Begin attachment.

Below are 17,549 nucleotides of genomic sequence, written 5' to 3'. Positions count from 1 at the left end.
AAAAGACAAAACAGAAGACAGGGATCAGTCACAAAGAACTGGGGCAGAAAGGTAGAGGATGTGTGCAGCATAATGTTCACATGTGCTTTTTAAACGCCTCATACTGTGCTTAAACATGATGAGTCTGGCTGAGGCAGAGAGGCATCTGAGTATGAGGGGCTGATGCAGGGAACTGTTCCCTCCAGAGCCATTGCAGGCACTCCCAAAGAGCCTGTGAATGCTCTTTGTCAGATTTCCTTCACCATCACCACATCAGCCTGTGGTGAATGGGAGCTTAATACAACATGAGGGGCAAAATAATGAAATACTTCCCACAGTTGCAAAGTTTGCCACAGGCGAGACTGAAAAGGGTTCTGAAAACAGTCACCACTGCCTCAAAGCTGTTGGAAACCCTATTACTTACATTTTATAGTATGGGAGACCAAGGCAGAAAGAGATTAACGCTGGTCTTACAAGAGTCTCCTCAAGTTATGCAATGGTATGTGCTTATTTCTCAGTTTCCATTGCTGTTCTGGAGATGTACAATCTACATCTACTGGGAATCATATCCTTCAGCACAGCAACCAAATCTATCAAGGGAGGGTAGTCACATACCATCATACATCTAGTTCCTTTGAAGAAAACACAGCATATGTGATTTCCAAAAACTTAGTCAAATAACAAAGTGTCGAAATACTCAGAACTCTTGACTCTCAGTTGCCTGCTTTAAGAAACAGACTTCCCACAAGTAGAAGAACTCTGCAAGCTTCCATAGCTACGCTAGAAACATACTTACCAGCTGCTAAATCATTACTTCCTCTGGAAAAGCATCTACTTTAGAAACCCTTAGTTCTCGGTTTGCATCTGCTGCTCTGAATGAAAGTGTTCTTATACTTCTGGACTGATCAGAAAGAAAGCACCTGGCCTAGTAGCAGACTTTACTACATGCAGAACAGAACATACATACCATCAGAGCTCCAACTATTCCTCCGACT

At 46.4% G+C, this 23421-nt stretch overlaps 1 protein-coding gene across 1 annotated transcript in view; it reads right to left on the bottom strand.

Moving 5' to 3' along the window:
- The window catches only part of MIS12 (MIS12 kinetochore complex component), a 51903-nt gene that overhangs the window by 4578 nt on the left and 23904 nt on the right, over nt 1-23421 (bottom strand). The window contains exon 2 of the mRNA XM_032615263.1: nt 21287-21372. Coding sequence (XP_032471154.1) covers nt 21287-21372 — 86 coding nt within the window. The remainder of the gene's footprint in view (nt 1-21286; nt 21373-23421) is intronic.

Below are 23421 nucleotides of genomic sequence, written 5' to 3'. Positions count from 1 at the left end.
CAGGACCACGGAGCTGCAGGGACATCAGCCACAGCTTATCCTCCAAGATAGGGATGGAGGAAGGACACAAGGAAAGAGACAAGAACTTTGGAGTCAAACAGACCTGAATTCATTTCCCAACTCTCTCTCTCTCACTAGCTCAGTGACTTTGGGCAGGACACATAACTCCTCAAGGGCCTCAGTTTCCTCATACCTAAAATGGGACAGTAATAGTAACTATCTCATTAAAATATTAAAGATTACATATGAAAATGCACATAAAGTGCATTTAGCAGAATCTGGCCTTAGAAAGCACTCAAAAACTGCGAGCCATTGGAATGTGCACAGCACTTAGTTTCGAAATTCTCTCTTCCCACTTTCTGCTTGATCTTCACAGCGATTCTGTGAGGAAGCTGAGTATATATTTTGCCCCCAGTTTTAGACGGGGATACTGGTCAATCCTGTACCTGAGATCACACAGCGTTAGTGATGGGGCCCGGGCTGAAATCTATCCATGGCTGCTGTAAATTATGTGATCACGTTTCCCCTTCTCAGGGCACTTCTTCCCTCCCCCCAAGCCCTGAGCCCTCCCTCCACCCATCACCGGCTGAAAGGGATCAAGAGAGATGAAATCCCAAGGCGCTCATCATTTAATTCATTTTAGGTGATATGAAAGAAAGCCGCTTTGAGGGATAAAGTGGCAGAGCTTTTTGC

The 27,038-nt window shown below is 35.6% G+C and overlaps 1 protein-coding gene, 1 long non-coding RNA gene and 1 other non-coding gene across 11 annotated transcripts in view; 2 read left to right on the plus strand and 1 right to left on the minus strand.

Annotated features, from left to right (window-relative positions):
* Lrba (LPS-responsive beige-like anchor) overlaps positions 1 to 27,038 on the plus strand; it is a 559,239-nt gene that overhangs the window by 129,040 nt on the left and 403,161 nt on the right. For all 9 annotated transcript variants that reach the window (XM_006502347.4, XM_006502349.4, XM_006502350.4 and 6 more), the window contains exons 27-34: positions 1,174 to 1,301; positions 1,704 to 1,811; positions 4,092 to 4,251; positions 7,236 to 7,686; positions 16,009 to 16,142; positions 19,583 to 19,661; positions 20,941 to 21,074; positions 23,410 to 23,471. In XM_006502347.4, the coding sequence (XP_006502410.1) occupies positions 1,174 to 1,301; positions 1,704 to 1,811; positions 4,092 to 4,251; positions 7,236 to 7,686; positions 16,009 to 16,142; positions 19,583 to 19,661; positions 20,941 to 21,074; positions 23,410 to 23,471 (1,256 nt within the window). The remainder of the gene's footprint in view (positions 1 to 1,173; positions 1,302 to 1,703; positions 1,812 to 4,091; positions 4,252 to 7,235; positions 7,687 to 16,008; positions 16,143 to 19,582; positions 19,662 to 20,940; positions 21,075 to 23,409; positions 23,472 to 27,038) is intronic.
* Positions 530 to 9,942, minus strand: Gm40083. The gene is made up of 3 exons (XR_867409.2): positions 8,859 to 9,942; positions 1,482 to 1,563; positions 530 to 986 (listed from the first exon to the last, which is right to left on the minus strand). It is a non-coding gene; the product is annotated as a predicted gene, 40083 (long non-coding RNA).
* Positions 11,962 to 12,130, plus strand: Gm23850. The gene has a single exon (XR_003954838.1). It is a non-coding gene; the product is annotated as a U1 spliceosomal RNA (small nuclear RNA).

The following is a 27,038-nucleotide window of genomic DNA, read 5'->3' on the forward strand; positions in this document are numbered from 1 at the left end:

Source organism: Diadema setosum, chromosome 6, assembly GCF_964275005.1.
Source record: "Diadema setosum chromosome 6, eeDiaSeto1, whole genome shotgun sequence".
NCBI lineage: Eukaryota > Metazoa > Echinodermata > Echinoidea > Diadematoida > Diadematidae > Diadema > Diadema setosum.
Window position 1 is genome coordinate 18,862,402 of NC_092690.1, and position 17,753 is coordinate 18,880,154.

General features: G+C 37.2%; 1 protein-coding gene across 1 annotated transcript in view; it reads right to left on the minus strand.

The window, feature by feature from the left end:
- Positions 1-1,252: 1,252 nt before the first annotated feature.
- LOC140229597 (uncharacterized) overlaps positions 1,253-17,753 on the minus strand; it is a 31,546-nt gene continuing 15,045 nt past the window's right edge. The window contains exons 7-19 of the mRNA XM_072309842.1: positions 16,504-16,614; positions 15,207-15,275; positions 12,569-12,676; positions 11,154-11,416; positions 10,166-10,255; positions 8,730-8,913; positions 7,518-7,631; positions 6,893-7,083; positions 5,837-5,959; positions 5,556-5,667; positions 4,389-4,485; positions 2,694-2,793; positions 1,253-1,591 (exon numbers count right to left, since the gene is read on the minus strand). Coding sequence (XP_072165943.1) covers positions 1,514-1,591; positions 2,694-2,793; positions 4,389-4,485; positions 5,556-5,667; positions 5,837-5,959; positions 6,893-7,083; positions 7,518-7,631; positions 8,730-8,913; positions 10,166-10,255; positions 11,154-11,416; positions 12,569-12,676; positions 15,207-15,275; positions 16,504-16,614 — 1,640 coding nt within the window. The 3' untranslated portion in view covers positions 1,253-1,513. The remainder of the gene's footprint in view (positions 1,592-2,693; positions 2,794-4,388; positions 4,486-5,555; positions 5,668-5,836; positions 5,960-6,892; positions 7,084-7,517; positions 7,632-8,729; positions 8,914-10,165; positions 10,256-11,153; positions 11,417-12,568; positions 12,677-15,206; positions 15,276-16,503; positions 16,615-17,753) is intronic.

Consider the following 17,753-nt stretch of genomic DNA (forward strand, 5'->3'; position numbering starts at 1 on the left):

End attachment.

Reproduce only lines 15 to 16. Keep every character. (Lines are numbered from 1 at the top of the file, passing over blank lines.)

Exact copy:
Source record: "Diadema setosum chromosome 6, eeDiaSeto1, whole genome shotgun sequence".
NCBI lineage: Eukaryota > Metazoa > Echinodermata > Echinoidea > Diadematoida > Diadematidae > Diadema > Diadema setosum.